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What Are Tax Havens And How They Avoid Tax

January 08, 2012 | Comments: 0 | Views: 201

Offshore tax planning has become increasingly popular over the years as taxes rise and the wealthy seek to escape the tax regimes in their home countries. However, it is not only the rich that can benefit from Tax Havens and their use will significantly increase your wealth and the speed at which you can accumulate it. Before looking at offshore taxation planning you need to consider two key components. You need to understand the taxation regulations in your home country and you need to understand the taxation legislation in the tax haven you would like to utilise. Without both sets of information you may end up spending a lot of money and not achieving your aims. It is therefore very important that you get expert tax planning advice prior to contemplating using a tax haven to reduce or eliminate your taxes.

Low Tax and No Tax Havens

A tax Haven is a country where tax laws and levels of taxation are very favourable. Some are "no tax" jurisdictions and some are "low tax" jurisdictions. Others, which are "foreign source exempt" tax havens, which means that residents do not pay any taxation on income sourced from work or businesses abroad.

Tax Havens for Anonymity - An Additional Benefit

It is perfectly legal to use tax havens to save on tax but you must remember that your home country's own taxation laws have to be taken into account otherwise you may find yourself paying more taxation than you expected. It is also pertinent to point out that the use of tax havens is also for anonymity and privacy reasons. Individuals who want to keep their financial lives out of view also find tax havens attractive. There are also those that use the privacy laws of tax havens to hide their taxable incomes, which is tax evasion and a crime in most countries punishable by fines or even prison sentences. However, it can all be achieved legally with the right taxation planning.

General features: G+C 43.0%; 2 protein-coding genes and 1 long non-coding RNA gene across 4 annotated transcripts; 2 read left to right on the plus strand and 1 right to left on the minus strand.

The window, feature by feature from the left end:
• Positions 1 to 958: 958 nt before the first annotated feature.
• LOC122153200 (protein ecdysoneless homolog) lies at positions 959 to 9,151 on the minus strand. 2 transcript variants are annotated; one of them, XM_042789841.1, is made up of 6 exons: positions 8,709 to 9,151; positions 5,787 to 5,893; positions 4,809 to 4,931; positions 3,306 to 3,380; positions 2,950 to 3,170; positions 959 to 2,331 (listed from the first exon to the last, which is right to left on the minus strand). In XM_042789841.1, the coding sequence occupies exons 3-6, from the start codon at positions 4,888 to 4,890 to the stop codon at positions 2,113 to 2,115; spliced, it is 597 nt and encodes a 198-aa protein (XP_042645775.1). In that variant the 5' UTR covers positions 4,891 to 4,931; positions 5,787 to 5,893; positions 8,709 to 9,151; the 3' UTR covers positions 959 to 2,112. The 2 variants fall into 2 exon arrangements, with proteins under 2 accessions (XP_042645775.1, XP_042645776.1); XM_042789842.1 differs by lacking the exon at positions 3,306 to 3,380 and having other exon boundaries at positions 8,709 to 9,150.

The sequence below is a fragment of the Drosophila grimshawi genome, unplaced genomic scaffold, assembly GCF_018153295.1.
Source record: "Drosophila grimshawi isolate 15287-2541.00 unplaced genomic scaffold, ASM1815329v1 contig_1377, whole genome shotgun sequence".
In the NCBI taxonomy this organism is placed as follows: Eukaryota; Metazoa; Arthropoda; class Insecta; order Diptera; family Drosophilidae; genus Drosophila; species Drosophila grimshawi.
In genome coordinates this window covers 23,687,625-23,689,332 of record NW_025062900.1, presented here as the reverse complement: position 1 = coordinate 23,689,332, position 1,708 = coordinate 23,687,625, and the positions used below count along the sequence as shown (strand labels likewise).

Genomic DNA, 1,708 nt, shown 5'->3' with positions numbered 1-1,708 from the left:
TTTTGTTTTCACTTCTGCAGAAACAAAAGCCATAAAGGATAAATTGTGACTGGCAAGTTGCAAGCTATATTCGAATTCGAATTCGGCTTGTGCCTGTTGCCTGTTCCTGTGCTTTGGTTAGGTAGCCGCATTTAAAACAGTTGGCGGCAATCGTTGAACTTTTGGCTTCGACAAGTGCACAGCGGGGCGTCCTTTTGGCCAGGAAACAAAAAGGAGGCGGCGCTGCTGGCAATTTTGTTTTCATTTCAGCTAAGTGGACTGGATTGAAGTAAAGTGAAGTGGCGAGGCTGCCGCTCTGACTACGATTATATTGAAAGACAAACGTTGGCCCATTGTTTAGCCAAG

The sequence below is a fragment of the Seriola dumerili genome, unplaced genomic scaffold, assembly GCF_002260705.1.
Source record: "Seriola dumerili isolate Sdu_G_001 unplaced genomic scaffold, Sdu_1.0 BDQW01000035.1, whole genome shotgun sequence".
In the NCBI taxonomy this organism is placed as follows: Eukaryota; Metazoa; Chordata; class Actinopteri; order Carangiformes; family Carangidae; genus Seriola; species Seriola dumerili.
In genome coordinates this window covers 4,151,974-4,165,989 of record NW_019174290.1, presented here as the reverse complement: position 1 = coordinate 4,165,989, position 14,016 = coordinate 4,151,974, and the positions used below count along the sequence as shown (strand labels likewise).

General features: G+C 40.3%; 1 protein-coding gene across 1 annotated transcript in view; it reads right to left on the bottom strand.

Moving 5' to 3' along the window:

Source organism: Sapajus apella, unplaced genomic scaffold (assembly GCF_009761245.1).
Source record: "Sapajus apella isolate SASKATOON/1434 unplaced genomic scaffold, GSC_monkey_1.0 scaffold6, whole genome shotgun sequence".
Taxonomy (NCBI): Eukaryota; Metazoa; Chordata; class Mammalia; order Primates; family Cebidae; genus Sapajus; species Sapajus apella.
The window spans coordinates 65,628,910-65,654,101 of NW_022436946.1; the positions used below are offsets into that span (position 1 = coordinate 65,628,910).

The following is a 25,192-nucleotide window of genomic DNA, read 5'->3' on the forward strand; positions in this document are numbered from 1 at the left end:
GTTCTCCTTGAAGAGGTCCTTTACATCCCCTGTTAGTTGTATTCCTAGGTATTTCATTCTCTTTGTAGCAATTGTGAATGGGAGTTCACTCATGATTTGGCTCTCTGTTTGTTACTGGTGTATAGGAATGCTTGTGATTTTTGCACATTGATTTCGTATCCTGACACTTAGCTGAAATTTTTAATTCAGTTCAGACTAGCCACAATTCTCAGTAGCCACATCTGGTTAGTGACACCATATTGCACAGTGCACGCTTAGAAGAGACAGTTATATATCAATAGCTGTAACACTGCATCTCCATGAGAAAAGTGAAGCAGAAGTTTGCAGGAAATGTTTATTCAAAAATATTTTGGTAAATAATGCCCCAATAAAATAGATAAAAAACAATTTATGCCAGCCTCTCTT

Tax Treaties

It is important to mention here what double taxation treaties are and how they can work for you. Many low tax havens have numerous tax treaties with high taxation countries around the world. The tax treaty determines how a tax resident of its own who has profits arising in another country with whom it has a double taxation treaty with, will be taxed. For example if you have properties in the UK and decide to immigrate to New Zealand and then sold them you would normally be taxed in the UK on those sales but instead you are taxed in New Zealand. However, New Zealand has no Capital Gains tax so you would pay no tax provided you stayed non-resident from the UK for more than 5 years.

Choosing a Tax Haven

When choosing a tax haven to live in there are many factors, which need to be taken into account apart from the taxation benefits. Privacy is an important aspect to many people so the level of disclosure must be looked at. Then one must consider the criteria for gaining residency. Some tax havens are only for the rich, while others can accommodate a wider spectrum of immigrants. Political stability needs to be taken into account as civil disruption can cause huge problems as you don't want your cash ending up in the Government treasury after a radical change of legislation. If you intend to run a business from a tax haven the communications need to be good in terms of internet, telephone and air travel. One also needs to consider lifestyle factors like the cost of living, recreational facilities, medical facilities, schooling and everything else, which impacts on the quality of your life. There is no sense in being taxation-free but miserable.